Revolt of 1857 in Rajasthan
- Rajasthan also played a main role in rebellion of 1857.
- Till 1818 the almost kings of rajasthan has accepted the conservation of East India Company.
- Main centers of rebellion:
- First place in Rajasthan to start the 1857 rebellion.,
- Here it starts on 28 May 1857 (18 days after Merut).
Kota :-Major Burton and his TWO SONS were killed.
- Thakur Khushaal Singh of AAUA was leader of revolt here.
- He deafated English Force in Bithola (Pali) on 8 September.
- Political Agent Mark Messon was murdered here.
- It was the major location of revolt of 1857 in rajasthan.
English Cantonments in Rajasthan During 1857:
- Erinpura (Marwaar)
The Famous Fighters of 1857 Rebellion from Rajasthan:
- Lala Jaydayaal & Mehraab Singh (Advocate in Kota Darbaar)
- Thakur Khushaal Singh (Jodhpur)
- Suryamaal Missonn (Poet of Bundi Darbaar)
- Rawat Keshri Singh & Rawat Jodhsingh (Mewaar)
- Tarachan Patel (Tonk)
Tribal Revolts of Rajasthan
The Mangarh Revolt
- The Govindgiri movement was named after the leader Govindgiri, a non-Adivasi born to the Banjara caste resident in the village Vedsa in Dungarpur. Socially, the movement has its origin in the great famine of 1899—Chhapania. During the famine, the crops failed completely and men and cattle perished in great numbers. The Christians and the Bhagats came forward to help the Bhils. Govindgiri styled himself as a monk. He declared that he was an incarination of God , that it was his mission to reform the degenerate Bhils. He travelled in the regions of Dungarpur, Banswara, Sunt-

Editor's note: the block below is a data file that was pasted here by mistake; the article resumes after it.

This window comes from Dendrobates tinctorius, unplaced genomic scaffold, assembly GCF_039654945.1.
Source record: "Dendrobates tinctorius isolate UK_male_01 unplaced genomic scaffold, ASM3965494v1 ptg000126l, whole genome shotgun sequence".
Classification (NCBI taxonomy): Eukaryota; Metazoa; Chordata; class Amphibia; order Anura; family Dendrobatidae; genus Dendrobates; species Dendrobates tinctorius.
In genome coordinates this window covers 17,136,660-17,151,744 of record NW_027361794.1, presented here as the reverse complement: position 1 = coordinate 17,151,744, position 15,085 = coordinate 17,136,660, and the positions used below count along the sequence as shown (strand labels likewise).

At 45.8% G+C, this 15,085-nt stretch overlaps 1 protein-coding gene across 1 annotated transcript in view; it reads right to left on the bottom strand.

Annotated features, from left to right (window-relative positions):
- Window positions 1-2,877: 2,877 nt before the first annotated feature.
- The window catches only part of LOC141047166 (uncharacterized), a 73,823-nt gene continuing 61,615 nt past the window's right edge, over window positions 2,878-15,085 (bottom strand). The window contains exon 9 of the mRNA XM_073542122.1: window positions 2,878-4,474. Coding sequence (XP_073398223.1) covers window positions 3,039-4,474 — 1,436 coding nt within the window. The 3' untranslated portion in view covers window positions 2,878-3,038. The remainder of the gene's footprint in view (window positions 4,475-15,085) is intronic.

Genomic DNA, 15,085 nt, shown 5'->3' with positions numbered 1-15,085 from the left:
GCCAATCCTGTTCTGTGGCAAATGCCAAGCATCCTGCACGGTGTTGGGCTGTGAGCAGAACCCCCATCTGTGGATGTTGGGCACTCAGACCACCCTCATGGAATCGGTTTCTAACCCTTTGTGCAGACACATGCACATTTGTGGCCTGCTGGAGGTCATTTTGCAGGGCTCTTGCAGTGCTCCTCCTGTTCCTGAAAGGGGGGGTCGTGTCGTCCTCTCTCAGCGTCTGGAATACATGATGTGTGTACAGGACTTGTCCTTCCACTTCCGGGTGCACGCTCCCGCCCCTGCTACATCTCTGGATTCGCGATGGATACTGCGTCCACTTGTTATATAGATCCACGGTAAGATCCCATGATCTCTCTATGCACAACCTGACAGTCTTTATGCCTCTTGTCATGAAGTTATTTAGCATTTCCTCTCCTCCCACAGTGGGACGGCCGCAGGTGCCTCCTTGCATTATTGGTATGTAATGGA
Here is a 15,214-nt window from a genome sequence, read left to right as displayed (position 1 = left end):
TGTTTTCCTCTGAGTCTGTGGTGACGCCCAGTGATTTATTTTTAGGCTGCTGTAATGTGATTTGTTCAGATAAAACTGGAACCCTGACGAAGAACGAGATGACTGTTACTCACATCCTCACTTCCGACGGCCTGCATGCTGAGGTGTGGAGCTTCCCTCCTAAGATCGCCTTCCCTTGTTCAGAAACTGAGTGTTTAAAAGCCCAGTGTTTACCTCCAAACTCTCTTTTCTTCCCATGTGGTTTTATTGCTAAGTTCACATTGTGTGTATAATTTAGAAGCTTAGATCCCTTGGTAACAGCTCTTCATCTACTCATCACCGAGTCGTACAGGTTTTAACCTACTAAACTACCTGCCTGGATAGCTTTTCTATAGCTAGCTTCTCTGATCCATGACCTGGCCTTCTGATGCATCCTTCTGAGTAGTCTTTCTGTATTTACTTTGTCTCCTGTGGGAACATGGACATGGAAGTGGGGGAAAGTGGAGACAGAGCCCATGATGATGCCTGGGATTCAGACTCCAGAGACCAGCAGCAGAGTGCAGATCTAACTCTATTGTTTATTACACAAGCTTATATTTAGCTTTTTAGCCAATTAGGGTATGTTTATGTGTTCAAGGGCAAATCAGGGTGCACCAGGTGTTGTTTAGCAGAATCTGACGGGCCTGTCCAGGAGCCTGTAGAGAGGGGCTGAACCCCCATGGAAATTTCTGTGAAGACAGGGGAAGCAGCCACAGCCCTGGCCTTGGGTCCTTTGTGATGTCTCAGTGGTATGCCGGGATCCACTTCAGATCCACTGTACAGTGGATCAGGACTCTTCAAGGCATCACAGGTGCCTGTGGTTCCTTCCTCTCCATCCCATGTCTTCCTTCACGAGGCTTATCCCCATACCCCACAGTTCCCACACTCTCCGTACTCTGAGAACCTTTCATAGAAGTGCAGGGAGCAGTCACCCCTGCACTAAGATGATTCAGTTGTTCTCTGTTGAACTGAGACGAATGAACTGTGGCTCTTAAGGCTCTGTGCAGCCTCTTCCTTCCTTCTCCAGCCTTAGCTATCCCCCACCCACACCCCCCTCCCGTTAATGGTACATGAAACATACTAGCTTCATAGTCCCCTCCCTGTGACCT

- Rampur, Idar and Panch-Mahals, which have been the Bhil land. In fact Govindgiri pressed for the processes of Sanskritisation among the Bhils. Fuchs observes:
- He preached devotion to Rama; he forbade inter-dining with outsiders, even with Brahmins; he encouraged pious and virtuous living and the company of good people; his followers should always speak the truth, and abandon all kinds of falsehood; they should not steal, nor lust for another man’s wife; they should abstain from meat and wine; they should bathe daily and wear clean clothes. Govindgiri was activated by a sincere desire to reform the social habits and religious beliefs of the Bhils. Through his efforts, Bhils began to emerge from their old dark and uncivilised conditions. The teachings of Govindgiri were hailed as a gospel of freedom from age-old socio-religious bandages and they came out of the state of inferiority complex. The Bhils were taught to consider themselves equals to the higher Hindu castes. These ideas enlightened the Bhils and made them aware of their conditions and rights. These ideas also compelled them to think that they were made downtrodden by their present masters, the Rajas and Thakurs, while they were the owners of the land and ought to rule over it again. Therefore, this socio-religious reform movement culminated in the economic-politico movement.